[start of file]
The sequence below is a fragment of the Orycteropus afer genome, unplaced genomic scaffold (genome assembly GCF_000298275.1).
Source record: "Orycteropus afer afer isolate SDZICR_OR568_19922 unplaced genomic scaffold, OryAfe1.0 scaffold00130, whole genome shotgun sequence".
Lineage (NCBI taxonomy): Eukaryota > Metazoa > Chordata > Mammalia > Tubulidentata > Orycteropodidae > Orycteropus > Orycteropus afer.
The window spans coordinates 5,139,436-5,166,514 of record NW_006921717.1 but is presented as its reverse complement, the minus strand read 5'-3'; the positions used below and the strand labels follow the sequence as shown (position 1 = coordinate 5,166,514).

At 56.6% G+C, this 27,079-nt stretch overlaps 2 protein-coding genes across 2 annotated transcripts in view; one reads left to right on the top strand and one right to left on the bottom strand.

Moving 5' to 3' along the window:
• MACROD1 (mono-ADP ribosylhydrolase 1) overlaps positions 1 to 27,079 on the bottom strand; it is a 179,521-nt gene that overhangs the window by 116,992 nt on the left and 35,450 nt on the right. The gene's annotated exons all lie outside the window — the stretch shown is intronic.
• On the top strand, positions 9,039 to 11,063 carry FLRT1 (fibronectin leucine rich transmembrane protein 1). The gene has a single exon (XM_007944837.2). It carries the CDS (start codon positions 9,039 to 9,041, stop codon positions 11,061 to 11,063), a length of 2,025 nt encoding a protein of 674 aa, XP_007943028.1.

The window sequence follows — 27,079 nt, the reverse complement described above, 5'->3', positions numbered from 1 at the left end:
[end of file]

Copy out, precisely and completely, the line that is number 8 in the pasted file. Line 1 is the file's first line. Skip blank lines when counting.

• On the top strand, positions 9,039 to 11,063 carry FLRT1 (fibronectin leucine rich transmembrane protein 1). The gene has a single exon (XM_007944837.2). It carries the CDS (start codon positions 9,039 to 9,041, stop codon positions 11,061 to 11,063), a length of 2,025 nt encoding a protein of 674 aa, XP_007943028.1.